After taking on a number of work placements whilst studying at Plymouth, Bobbie quickly got her career off the ground after graduation.
She now works as Senior Digital Creative with 1HQ within the growing world of digital communications in a creative role that combines strategic thinking to create seamless immersive digital strategies for well-known household brands such as Cadbury, Clarks and M&S.
She’s got some great advice for those looking to join her in the industry.
Get work experience
Without a shadow of a doubt, your portfolio means a lot, but experience can often mean more. As the industry begins to become more digitally focussed, the economy continues to remain shaky, and the competition fierce, agencies want talent and experience. If you can offer both you are ahead of the game. Nowadays, agencies looking for recent graduates don't always have the time to train new staff from the offset, so sell yourself.
Put your work experience firstPut your work experience ahead of your qualifications on your CV. Most graduates in design have the same qualifications, so focus on your key attributes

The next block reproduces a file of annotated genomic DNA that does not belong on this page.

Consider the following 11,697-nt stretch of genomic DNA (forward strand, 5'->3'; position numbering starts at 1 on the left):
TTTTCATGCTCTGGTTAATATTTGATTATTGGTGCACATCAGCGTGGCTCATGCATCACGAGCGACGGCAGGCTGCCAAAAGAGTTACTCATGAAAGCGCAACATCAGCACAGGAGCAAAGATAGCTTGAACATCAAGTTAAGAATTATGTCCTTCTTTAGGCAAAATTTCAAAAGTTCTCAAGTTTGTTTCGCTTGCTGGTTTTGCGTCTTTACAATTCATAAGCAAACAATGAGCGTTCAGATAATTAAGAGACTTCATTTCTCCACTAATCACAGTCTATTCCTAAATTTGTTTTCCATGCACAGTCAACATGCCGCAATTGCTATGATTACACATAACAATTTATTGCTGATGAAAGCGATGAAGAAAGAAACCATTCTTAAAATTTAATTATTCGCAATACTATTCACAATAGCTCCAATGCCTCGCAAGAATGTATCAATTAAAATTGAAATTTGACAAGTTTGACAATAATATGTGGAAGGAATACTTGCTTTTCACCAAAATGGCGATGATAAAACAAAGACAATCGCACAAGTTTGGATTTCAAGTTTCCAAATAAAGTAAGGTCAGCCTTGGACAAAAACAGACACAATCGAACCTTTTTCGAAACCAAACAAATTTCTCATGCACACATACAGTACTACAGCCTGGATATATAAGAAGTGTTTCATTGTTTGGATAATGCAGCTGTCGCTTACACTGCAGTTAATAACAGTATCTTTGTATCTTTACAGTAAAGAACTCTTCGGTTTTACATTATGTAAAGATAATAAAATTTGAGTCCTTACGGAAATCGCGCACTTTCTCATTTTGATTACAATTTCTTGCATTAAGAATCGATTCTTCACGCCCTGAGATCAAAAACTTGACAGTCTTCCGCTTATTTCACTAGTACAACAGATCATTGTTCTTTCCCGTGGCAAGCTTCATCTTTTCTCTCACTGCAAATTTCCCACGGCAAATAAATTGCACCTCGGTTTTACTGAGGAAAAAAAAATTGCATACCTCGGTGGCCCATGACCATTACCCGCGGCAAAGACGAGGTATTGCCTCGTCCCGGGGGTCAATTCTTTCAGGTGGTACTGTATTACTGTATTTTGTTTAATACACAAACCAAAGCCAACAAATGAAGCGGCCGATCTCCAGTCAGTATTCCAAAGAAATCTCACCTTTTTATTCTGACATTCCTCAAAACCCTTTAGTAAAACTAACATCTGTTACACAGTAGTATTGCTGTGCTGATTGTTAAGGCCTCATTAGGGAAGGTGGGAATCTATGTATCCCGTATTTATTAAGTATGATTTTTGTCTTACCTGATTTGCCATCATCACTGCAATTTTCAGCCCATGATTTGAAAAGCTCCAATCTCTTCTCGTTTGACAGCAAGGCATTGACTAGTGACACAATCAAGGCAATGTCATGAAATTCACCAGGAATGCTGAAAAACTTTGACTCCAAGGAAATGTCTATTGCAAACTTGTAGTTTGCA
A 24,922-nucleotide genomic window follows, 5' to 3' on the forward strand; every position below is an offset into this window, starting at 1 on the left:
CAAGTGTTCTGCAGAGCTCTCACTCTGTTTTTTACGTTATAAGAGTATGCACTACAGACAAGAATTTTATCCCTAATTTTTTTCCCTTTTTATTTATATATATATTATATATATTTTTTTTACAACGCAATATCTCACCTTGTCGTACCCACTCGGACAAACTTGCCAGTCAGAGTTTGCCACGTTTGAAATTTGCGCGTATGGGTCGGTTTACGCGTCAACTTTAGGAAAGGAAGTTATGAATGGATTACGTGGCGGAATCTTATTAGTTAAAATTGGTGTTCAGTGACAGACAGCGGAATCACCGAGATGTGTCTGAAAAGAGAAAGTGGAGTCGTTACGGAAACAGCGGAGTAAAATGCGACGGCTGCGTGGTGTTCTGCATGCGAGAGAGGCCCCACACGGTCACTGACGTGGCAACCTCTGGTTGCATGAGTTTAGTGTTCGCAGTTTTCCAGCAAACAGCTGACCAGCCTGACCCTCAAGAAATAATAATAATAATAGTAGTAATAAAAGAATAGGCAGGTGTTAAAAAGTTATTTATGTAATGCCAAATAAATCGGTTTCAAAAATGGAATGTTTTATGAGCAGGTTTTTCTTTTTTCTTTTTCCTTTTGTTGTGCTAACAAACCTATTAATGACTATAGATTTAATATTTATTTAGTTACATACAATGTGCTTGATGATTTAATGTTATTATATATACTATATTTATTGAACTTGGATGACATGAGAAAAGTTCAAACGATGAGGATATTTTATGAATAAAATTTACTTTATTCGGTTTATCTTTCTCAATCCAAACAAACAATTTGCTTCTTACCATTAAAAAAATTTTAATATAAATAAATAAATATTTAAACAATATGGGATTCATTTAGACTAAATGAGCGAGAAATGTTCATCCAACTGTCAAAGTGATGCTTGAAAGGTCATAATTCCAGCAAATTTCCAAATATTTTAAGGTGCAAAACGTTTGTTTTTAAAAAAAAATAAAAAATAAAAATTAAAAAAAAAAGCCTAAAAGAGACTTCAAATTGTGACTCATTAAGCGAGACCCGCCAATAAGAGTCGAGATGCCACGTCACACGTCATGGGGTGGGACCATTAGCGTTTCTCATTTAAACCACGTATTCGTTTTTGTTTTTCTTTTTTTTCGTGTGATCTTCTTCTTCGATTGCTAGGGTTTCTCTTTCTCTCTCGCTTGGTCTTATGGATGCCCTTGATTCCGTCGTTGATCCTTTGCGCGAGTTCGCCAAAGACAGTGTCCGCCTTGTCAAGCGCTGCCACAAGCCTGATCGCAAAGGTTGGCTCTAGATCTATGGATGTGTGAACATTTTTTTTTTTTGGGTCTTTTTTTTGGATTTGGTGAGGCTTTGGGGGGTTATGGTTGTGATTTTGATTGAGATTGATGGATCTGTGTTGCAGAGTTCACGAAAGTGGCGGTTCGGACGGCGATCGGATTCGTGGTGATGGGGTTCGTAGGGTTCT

TailorTailor your CV, covering letter and portfolio to your application . Make it personal and focussed. You want the agency to know you're for them and that you have thought about it. Whether it is changing your work, including a personal name on the covering letter, or highlighting your applicable skills.
Agencies want to know who you are. Build yourself a funky, but useable, website. Show your work in it's glory and tell them about your experience. If you don't have the skills to build a website, then either find a free web resource that can assist, (www.cargocollective.com or www.behance.net) or create a wicked PDF CV (keep it under 2MB though). Avoid sending crazy CV's to agencies. They want to know you're creative, but avoid annoying them. Make it look professional but well thought out. Put an idea behind it or focus on great typography and grids as these are the skills they want to see. You can do this as a PDF, and agencies are used to seeing them. Include a taster of your work, but not to whole thing. You want them begging for more!
Don't be afraid to be rejected
Believe it or not it's a good thing! Rejection is not always bad. Sometimes an agency isn't right for you, and sometimes you're not right for them. That's not a bad thing, but make sure you learn from it. Don't be afraid to ask why you didn't get the job or interview. It takes time to get your CV and portfolio perfect.
You can see examples of Bobby’s work at: www.1hq.co.uk